Book: The True Meaning of Christian Baptism

The most important prerequisite for baptism is that the believer experience genuine, profound repentance. Simply put, to “repent” means to turn around and go the other way! When John the Baptist began his ministry, he baptized believers unto repentance: “Now in those days John the Baptist came preaching in the wilderness of Judea, and saying, ‘Repent, for the kingdom of heaven is at hand’ ” (Matt. 3:1-2). Many were baptized “confessing their sins” (verse 6). Reacting to the highly corrupt Pharisees and Sadducees coming to his baptism, John demanded that they “produce fruits worthy of repentance” (verse 8).

John was asking these pious Jewish leaders for evidence of repentance—evidence that they had begun to change their lives. Repentance means coming to the knowledge and understanding that you are a sinner—that you have not only lived in sin, but that you are, inherently, a sinner (Rom. 3:23; 5:12). True repentance will be apparent by changes in the way a person thinks and lives. As we will see, baptism marks the beginning of a new way of life free from sin. Thus, repentance—turning away from sin—is the foundational first step.

In order to fully understand repentance, we must understand sin. 

Letting the Bible Define Sin

Exactly what is sin? Sin is defined in the Bible as the breaking of God’s laws and commandments. Anything a person does that is contrary to the laws and commandments of God constitutes sin. The apostle John wrote, “Everyone who practices sin is also practicing lawlessness, for sin is lawlessness” (I John 3:4)—or “sin is the transgression of the law” (KJV).

Contrary to what you may have been taught, Jesus said He did not come to abolish the Law: “Don’t think that I’ve come to destroy the law or the prophets. I’ve not come to destroy but to fulfill” (Matt. 5:17). To “fulfill” means to magnify or amplify the meaning of God’s laws—making them even more binding! Verse 18 shows that as long as heaven and earth remain, the Law would remain in force. “Therefore, whoever shall break [even] one of these least commandments, and shall teach men so, shall be called least in the kingdom of heaven: but whoever shall practice and teach them, this one shall be called great in the kingdom of heaven” (Matt. 5:19). Jesus also taught, “If you love Me, keep the commandments—namely, My commandments” (John 14:15). God’s laws and commandments are of the utmost importance to Him. The apostle Paul was inspired to remind us of what God said through the prophet Jeremiah: “I will [write] My laws in their hearts, and I will inscribe them in their minds” (Heb. 10:16). These passages clearly prove that the laws of God have not been abolished, as some wrongly assume. The fact is, God’s laws and commandments are designed to protect us from harm by defining sin (Rom. 7:7). Without the laws and commandments of God, we would never know what is sin and what is righteousness (Psa. 119:172).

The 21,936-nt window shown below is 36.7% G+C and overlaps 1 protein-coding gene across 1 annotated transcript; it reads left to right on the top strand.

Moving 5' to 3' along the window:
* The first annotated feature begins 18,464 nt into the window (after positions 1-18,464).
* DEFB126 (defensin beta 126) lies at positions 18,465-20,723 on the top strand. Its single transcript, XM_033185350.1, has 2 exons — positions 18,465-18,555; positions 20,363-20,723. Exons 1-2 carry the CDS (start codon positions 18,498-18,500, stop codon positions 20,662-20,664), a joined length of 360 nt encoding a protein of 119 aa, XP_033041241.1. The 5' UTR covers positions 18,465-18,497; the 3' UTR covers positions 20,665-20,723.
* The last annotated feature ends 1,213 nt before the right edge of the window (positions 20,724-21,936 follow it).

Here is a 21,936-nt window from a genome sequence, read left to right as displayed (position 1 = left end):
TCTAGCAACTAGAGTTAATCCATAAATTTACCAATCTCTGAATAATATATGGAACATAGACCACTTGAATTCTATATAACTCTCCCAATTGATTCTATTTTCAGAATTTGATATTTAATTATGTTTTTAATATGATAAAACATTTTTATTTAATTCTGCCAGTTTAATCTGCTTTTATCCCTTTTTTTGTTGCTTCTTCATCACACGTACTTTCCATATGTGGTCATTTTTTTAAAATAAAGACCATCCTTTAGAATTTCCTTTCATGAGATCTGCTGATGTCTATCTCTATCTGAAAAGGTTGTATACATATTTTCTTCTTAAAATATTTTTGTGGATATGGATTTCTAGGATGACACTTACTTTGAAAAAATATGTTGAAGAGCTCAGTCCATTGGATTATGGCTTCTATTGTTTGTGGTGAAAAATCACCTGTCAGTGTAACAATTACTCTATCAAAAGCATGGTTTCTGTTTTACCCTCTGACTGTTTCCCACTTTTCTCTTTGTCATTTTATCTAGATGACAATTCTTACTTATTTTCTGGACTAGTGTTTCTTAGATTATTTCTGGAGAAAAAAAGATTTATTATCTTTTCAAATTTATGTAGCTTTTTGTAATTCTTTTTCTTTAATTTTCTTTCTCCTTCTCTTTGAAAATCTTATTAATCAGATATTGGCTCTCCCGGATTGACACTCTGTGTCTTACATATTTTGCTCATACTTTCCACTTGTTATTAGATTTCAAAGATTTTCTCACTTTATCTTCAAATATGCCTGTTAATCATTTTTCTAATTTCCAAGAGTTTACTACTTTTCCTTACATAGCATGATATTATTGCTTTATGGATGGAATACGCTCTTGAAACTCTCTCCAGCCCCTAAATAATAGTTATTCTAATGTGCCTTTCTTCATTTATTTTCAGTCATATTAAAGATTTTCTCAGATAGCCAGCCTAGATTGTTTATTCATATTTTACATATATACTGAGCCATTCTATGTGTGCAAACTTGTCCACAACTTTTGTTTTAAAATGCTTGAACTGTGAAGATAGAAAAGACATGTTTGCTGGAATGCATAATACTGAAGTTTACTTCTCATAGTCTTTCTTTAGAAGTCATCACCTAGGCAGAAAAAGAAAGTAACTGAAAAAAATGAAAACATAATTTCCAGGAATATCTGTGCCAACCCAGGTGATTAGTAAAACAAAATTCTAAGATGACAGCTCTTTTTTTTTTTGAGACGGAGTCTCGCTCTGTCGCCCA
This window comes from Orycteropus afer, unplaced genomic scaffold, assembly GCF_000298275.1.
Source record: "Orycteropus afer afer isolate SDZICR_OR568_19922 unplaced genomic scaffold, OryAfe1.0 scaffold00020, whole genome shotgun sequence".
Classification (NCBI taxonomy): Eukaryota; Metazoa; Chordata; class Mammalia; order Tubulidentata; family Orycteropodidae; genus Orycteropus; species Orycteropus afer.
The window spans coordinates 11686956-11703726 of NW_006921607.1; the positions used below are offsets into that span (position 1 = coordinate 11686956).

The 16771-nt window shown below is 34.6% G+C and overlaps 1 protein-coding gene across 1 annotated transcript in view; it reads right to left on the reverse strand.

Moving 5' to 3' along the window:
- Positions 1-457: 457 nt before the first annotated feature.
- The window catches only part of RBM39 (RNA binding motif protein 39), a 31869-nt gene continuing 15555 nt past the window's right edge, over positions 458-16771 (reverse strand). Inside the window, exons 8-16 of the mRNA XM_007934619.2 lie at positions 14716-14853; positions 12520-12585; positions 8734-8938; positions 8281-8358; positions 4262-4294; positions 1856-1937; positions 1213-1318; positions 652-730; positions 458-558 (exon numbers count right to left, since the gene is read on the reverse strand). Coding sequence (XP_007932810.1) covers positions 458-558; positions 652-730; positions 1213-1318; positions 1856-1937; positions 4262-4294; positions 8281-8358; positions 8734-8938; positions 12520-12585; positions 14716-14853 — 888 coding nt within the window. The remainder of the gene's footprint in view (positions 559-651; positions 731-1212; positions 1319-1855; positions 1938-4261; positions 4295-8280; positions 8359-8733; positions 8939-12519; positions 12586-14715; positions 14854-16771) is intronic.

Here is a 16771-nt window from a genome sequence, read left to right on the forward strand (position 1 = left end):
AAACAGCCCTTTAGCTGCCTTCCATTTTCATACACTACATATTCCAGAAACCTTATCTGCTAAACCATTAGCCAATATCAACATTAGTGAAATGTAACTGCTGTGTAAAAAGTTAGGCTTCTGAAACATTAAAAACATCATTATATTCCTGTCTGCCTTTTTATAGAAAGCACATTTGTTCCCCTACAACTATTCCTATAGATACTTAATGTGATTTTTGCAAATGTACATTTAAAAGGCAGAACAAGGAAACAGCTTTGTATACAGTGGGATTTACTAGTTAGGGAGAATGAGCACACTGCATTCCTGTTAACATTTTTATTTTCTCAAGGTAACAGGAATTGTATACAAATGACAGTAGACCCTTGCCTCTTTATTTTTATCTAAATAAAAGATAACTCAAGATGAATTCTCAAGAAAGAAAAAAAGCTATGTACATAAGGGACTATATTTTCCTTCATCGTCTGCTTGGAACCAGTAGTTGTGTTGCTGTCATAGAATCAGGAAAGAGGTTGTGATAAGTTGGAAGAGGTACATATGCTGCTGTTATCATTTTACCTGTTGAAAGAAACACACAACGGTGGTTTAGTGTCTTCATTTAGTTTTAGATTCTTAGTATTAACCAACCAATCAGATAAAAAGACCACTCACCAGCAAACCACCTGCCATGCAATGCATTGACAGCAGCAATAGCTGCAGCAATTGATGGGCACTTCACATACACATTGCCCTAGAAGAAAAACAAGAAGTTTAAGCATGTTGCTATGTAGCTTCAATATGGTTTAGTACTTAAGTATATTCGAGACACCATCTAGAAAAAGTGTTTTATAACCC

Understanding the significance of sin is vital in understanding the purpose of baptism. Sin separates us from God (Isa. 59:2)—and brings us under the penalty of death (Rom. 6:16, 23; James 1:15). You must come to realize that the sacrifice and blood of Christ is the only payment for such sin (John 3:16; Rom. 3:24-25). Only upon genuine, godly repentance of sin and the acceptance of Christ as personal Savior for the forgiveness of sin can the new believer be baptized (Acts 2:38). This brings about the complete remission of the believer’s sins and his or her full reconciliation to God.

Does this mean that after you are baptized you will never again sin? No, for we all stumble from time to time. But after you are baptized and have begun to strive to live God’s way, you will no longer live in sin, as does much of the world. Because of God’s love, He has provided a Savior Who takes away the sins of the world. John wrote, “My little children, I am writing these things to you so that you may not sin. And yet, if anyone does sin, we have an Advocate [one who takes our side] with the Father; Jesus Christ the Righteous; and He is the propitiation for our sins; and not for our sins only, but also for the sins of the whole world” (I John 2:1-2). Propitiation means a continuous atonement or ongoing condition of mercy.

Repentance Begins with God’s Calling

In mainstream Christianity, many new believers begin their “religious experience” by attending an “evangelistic campaign” or a “church revival.” In all likelihood, they are told that “all have sinned and come short of the glory of God”—that “the wages of sin is death”—and that they need to “give their heart to the Lord” so they can “get saved.” They are no doubt warned that if they delay “accepting Jesus” they might miss out on going to heaven and end up in an ever-burning hell. Participants at such meetings typically respond, “Yes, yes, I need to give my heart to the Lord.” They are urged to “invite” Jesus into their lives: “Lord Jesus, enter my heart!” They are then assured that they are “saved.” Wrong! This is a false “conversion” based on emotion, the misapplication of Scripture, and a misunderstanding of salvation itself. Such a person is no more “saved” than the proverbial church mouse!